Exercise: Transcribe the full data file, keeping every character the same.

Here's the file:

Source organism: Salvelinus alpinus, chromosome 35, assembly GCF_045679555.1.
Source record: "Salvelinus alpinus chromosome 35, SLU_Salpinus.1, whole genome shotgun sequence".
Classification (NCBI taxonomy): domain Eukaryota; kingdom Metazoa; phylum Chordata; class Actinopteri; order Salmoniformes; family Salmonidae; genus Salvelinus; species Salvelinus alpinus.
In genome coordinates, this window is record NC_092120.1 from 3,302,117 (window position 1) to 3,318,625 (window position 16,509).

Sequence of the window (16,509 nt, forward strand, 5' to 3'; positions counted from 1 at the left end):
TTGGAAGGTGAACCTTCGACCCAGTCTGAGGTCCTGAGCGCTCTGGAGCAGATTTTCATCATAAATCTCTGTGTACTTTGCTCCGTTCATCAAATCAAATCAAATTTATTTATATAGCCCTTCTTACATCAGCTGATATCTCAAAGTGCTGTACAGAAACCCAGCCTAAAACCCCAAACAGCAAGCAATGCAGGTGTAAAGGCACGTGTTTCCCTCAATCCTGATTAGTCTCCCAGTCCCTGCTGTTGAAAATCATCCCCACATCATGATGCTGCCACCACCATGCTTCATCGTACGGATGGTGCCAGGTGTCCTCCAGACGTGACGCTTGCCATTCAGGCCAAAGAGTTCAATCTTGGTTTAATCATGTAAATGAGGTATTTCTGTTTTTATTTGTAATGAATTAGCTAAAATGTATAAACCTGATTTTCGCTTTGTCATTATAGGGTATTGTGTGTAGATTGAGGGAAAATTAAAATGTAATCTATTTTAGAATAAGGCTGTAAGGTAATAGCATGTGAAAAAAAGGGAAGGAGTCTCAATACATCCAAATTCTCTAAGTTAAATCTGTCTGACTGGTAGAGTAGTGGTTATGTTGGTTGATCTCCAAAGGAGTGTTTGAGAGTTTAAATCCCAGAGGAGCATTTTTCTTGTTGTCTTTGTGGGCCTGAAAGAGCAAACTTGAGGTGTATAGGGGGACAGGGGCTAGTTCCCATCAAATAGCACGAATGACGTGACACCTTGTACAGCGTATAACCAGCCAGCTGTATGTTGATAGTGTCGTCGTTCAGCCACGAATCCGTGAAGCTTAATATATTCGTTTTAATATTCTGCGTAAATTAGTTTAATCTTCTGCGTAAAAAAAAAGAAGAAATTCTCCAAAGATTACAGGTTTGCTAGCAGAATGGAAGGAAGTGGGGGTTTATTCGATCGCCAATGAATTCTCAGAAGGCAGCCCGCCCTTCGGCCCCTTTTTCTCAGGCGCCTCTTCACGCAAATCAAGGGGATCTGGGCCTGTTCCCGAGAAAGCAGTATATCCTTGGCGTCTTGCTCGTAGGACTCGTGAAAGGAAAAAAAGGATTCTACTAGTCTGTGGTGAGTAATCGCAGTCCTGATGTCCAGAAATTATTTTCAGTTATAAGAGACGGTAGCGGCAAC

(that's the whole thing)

Source organism: Salvelinus alpinus, chromosome 35, assembly GCF_045679555.1.
Source record: "Salvelinus alpinus chromosome 35, SLU_Salpinus.1, whole genome shotgun sequence".
Classification (NCBI taxonomy): domain Eukaryota; kingdom Metazoa; phylum Chordata; class Actinopteri; order Salmoniformes; family Salmonidae; genus Salvelinus; species Salvelinus alpinus.
In genome coordinates, this window is record NC_092120.1 from 3,302,117 (window position 1) to 3,318,625 (window position 16,509).

Sequence of the window (16,509 nt, forward strand, 5' to 3'; positions counted from 1 at the left end):
TTGGAAGGTGAACCTTCGACCCAGTCTGAGGTCCTGAGCGCTCTGGAGCAGATTTTCATCATAAATCTCTGTGTACTTTGCTCCGTTCATCAAATCAAATCAAATTTATTTATATAGCCCTTCTTACATCAGCTGATATCTCAAAGTGCTGTACAGAAACCCAGCCTAAAACCCCAAACAGCAAGCAATGCAGGTGTAAAGGCACGTGTTTCCCTCAATCCTGATTAGTCTCCCAGTCCCTGCTGTTGAAAATCATCCCCACATCATGATGCTGCCACCACCATGCTTCATCGTACGGATGGTGCCAGGTGTCCTCCAGACGTGACGCTTGCCATTCAGGCCAAAGAGTTCAATCTTGGTTTAATCATGTAAATGAGGTATTTCTGTTTTTATTTGTAATGAATTAGCTAAAATGTATAAACCTGATTTTCGCTTTGTCATTATAGGGTATTGTGTGTAGATTGAGGGAAAATTAAAATGTAATCTATTTTAGAATAAGGCTGTAAGGTAATAGCATGTGAAAAAAAGGGAAGGAGTCTCAATACATCCAAATTCTCTAAGTTAAATCTGTCTGACTGGTAGAGTAGTGGTTATGTTGGTTGATCTCCAAAGGAGTGTTTGAGAGTTTAAATCCCAGAGGAGCATTTTTCTTGTTGTCTTTGTGGGCCTGAAAGAGCAAACTTGAGGTGTATAGGGGGACAGGGGCTAGTTCCCATCAAATAGCACGAATGACGTGACACCTTGTACAGCGTATAACCAGCCAGCTGTATGTTGATAGTGTCGTCGTTCAGCCACGAATCCGTGAAGCTTAATATATTCGTTTTAATATTCTGCGTAAATTAGTTTAATCTTCTGCGTAAAAAAAAAGAAGAAATTCTCCAAAGATTACAGGTTTGCTAGCAGAATGGAAGGAAGTGGGGGTTTATTCGATCGCCAATGAATTCTCAGAAGGCAGCCCGCCCTTCGGCCCCTTTTTCTCAGGCGCCTCTTCACGCAAATCAAGGGGATCTGGGCCTGTTCCCGAGAAAGCAGTATATCCTTGGCGTCTTGCTCGTAGGACTCGTGAAAGGAAAAAAAGGATTCTACTAGTCTGTGGTGAGTAATCGCAGTCCTGATGTCCAGAAATTATTTTCAGTTATAAGAGACGGTAGCGGCAAC